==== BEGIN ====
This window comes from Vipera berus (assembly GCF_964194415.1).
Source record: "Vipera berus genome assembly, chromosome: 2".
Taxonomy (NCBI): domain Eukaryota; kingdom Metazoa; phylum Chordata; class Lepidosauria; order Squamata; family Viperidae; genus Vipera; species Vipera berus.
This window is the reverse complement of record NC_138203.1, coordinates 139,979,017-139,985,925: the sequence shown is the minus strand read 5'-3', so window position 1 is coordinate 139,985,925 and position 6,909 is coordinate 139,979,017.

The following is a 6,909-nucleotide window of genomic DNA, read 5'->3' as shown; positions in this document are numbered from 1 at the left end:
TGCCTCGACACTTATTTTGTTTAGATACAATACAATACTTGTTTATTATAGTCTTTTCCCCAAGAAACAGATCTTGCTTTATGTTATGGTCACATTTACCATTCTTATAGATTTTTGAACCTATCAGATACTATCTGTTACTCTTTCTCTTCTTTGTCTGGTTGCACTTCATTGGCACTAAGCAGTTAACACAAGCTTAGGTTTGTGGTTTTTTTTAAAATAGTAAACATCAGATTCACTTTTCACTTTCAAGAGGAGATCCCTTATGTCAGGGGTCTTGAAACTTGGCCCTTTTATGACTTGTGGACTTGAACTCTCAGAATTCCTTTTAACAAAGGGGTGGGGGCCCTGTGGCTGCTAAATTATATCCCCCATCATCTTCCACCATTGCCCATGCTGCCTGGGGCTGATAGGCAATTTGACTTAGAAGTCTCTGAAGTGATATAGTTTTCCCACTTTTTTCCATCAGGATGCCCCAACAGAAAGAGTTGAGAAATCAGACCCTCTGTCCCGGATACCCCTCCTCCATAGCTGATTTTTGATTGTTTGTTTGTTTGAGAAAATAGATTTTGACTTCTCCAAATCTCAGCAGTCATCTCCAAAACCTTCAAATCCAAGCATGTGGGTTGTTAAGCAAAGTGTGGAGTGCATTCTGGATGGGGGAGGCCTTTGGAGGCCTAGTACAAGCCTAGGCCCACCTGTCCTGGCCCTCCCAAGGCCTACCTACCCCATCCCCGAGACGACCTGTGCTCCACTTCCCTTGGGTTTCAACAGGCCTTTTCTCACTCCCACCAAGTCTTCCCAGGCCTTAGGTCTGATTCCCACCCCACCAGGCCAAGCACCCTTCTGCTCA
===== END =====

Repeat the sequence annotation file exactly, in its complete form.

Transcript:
This window comes from Vipera berus (assembly GCF_964194415.1).
Source record: "Vipera berus genome assembly, chromosome: 2".
Taxonomy (NCBI): domain Eukaryota; kingdom Metazoa; phylum Chordata; class Lepidosauria; order Squamata; family Viperidae; genus Vipera; species Vipera berus.
This window is the reverse complement of record NC_138203.1, coordinates 139,979,017-139,985,925: the sequence shown is the minus strand read 5'-3', so window position 1 is coordinate 139,985,925 and position 6,909 is coordinate 139,979,017.

The following is a 6,909-nucleotide window of genomic DNA, read 5'->3' as shown; positions in this document are numbered from 1 at the left end:
TGCCTCGACACTTATTTTGTTTAGATACAATACAATACTTGTTTATTATAGTCTTTTCCCCAAGAAACAGATCTTGCTTTATGTTATGGTCACATTTACCATTCTTATAGATTTTTGAACCTATCAGATACTATCTGTTACTCTTTCTCTTCTTTGTCTGGTTGCACTTCATTGGCACTAAGCAGTTAACACAAGCTTAGGTTTGTGGTTTTTTTTAAAATAGTAAACATCAGATTCACTTTTCACTTTCAAGAGGAGATCCCTTATGTCAGGGGTCTTGAAACTTGGCCCTTTTATGACTTGTGGACTTGAACTCTCAGAATTCCTTTTAACAAAGGGGTGGGGGCCCTGTGGCTGCTAAATTATATCCCCCATCATCTTCCACCATTGCCCATGCTGCCTGGGGCTGATAGGCAATTTGACTTAGAAGTCTCTGAAGTGATATAGTTTTCCCACTTTTTTCCATCAGGATGCCCCAACAGAAAGAGTTGAGAAATCAGACCCTCTGTCCCGGATACCCCTCCTCCATAGCTGATTTTTGATTGTTTGTTTGTTTGAGAAAATAGATTTTGACTTCTCCAAATCTCAGCAGTCATCTCCAAAACCTTCAAATCCAAGCATGTGGGTTGTTAAGCAAAGTGTGGAGTGCATTCTGGATGGGGGAGGCCTTTGGAGGCCTAGTACAAGCCTAGGCCCACCTGTCCTGGCCCTCCCAAGGCCTACCTACCCCATCCCCGAGACGACCTGTGCTCCACTTCCCTTGGGTTTCAACAGGCCTTTTCTCACTCCCACCAAGTCTTCCCAGGCCTTAGGTCTGATTCCCACCCCACCAGGCCAAGCACCCTTCTGCTCA